image Photo: Flash90

IDF evicts settler outpost

The development marks a yet another challenge for the new right-wing government of Israeli Prime Minister Benjamin Netanyahu.

By Erin Viner

Israeli security forces on Friday evacuated Jewish activists from a makeshift camp they had erected in the West Bank only hours only earlier.

The small group had built several temporary structures on a rocky field near a larger Jewish community, as seen in photographs published by local media.

Similar attempts to construct illegal “settlements” in the West Bank districts of Judea, Samaria and the Jordan Valley have been forcibly dismantled many times over the years.

There were minor clashes with rock throwing at the site between the Jewish settlers and Palestinians from a nearby village, according to Palestinian sources. Ahead of the demolition, the Palestinian Foreign Ministry condemned the outpost as “a flagrant challenge to international and US requests that Israel’s unilateral and illegal measures must end.”

While there were no reports of violence or injuries between the activists and security officers, pro-settlement members of Israel’s most right-wing government in history were angered by the action. The incident also reveals friction among the coalition itself.

Israel’s 37th government, which took office about a month ago, is an alliance between the Premier’s Likud party with several smaller religious and hard-right nationalist factions.

Israeli Defense Minister Yoav Gallant, a member of Netanyahu’s conservative Likud party, ordered the outpost to be razed as it had no building permit – over the objections of the Religious Zionism party (RZP), which had sought to delay the decision. The Defense Ministry, which operates the Unit for Coordination of Government Activities in the Territories (COGAT), has handed some settlement policymaking to current Finance Minister and RZP Chairman Bezalel Smotrich.

According to a statement from his office, Smotrich had instructed COGAT last Friday not to interfere with the outpost until the matter could be discussed this week. Defense Minister Galant nevertheless ordered the evictions “completely contradicting the coalition agreements that form the basis for the government’s existence,” claimed Smotrich.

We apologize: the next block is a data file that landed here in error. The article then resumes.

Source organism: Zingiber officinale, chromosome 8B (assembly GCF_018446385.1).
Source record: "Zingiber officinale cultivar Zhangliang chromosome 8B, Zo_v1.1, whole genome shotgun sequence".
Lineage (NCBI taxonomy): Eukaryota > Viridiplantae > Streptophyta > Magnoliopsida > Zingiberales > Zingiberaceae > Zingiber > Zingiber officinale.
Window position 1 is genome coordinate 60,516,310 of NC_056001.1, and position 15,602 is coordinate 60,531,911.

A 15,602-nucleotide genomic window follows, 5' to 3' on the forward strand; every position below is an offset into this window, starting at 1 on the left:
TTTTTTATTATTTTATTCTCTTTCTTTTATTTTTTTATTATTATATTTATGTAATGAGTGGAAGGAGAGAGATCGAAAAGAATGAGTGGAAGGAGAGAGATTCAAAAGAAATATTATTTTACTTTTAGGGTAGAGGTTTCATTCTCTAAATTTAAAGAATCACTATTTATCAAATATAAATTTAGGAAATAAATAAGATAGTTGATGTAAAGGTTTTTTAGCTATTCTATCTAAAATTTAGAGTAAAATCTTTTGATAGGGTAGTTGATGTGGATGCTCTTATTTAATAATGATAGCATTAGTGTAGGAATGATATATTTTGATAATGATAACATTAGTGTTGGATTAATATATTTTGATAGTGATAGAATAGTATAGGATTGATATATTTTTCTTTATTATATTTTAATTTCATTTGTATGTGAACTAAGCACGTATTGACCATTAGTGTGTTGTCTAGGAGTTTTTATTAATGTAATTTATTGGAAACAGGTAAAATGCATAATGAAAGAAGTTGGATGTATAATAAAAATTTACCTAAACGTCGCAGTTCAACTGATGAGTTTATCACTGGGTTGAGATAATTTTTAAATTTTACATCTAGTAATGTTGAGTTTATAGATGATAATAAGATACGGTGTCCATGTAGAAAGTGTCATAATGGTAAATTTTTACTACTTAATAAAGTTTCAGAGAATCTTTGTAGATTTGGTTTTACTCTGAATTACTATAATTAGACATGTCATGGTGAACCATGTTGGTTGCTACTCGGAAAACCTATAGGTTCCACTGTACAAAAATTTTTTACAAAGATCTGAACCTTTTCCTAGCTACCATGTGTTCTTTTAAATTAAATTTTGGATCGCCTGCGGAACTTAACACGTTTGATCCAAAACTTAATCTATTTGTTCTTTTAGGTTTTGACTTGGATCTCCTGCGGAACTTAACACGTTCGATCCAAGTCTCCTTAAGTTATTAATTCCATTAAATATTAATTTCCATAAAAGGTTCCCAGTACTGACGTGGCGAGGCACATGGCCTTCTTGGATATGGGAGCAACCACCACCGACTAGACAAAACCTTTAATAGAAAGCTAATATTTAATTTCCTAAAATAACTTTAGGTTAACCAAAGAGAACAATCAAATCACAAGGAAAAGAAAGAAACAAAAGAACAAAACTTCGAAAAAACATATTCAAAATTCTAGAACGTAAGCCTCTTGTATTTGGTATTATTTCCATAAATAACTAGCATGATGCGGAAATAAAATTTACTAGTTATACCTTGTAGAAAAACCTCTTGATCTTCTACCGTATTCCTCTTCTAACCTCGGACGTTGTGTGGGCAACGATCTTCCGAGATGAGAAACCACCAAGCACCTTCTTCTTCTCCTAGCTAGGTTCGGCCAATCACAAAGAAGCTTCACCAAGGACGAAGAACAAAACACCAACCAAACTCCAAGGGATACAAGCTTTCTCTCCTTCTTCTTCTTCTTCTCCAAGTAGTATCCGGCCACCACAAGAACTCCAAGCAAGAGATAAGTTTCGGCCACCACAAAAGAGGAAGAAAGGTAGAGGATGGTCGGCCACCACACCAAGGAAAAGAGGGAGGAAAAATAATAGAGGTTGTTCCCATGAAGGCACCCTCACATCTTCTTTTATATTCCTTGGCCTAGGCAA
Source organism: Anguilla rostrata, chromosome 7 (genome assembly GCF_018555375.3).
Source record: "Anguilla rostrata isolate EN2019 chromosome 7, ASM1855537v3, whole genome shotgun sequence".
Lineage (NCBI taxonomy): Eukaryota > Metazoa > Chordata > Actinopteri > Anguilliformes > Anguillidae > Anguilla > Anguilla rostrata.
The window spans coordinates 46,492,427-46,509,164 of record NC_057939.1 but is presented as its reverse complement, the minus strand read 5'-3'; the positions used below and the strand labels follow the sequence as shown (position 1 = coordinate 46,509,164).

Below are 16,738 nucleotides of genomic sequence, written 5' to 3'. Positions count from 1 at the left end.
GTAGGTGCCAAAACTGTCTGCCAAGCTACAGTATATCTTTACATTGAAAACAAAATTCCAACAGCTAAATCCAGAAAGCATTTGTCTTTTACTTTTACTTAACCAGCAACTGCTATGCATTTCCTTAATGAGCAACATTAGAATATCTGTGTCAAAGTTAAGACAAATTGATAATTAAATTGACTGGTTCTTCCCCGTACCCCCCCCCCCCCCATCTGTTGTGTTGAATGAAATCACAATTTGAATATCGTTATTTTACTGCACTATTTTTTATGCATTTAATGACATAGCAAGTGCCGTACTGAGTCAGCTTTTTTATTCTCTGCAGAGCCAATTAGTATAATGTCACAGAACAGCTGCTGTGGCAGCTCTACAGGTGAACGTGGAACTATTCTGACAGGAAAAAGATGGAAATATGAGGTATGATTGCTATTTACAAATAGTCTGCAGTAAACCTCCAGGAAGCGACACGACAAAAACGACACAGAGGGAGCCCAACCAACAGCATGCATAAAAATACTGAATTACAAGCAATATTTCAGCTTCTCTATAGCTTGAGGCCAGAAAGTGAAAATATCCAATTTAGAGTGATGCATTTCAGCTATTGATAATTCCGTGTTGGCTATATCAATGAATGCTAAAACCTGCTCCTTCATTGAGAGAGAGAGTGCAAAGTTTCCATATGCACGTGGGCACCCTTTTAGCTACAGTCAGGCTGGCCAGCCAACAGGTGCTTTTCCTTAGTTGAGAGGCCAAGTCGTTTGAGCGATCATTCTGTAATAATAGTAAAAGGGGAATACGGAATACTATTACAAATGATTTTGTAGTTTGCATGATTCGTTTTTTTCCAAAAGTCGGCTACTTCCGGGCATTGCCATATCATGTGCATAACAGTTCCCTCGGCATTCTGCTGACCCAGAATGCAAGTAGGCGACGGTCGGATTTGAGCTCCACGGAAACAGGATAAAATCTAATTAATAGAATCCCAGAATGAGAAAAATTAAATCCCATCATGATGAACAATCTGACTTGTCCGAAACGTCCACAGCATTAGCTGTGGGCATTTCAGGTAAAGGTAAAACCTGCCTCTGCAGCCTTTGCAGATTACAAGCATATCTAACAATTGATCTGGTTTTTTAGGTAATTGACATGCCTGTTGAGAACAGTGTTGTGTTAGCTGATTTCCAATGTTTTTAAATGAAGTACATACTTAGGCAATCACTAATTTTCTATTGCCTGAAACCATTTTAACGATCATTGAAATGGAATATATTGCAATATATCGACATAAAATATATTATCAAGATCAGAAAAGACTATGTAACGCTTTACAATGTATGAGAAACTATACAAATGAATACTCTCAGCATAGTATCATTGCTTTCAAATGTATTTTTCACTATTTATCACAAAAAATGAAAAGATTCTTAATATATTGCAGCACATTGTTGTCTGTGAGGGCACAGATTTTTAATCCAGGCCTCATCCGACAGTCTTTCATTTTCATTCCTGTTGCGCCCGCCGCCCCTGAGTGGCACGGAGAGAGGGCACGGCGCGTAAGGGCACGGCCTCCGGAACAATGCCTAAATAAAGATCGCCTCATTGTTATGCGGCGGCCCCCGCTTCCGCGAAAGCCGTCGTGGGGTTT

Prime Minister Netanyahu issued a brief statement afterward, saying that “the government supports settlement but only when it is done legally and is coordinated in advance with the Prime Minister and security officials, which was not done in this case.”

“This (settlement expansion) is a capstone issue for our participation in the government,” RZP National Missions Minister Orit Strock said during an interview with Israel’s Kan radio.

Today Minister Smotrich issued a scathing statement, vowing that his party will end IDF control over civilian issues relating to settler construction and other matters. “The time has come for the residents of Judea and Samaria to stop being second-class citizens living under a military regime and to receive high-quality civil services like all citizens of Israel,” he said. While insisting on attaining authority over COGAT and the Civil Administration, he went on to express his intention to carry out a “revolution” in dismantling illegal Palestinian construction in the West Bank.

Attempts by a group of settlers to rebuild the outpost yesterday were blocked by Israeli security forces. Seven people were arrested, said a spokesperson for the Border Police.

Israel’s far-right coalition party Otzma Yehudit declared it will now push for Israel to implement a long-delayed evacuation of Khan al-Ahmar, a Bedouin-Palestinian encampment in a key West Bank area east of Jerusalem. World powers have urged Israel not to demolish the raze the illegal buildings over potential backlash that would damage efforts to resume peace negotiations with the Palestinians.

Israel cites biblical, historical and political links to Judea, Samaria and the Jordan Valley, as well as critical security interests.

Nevertheless, most international countries view the building of Jewish communities on land captured in the  1967 Six Day War as “illegal settlements,” and an impediment to resolving conflict with Palestinians, who demand the territory for a future state.

Israel’s 1967 military victory reunited a then-divided Jerusalem after conquering the eastern portion of the city and parts of the West Bank from Jordan, as well as the Golan Heights from Syria and Gaza from Egypt.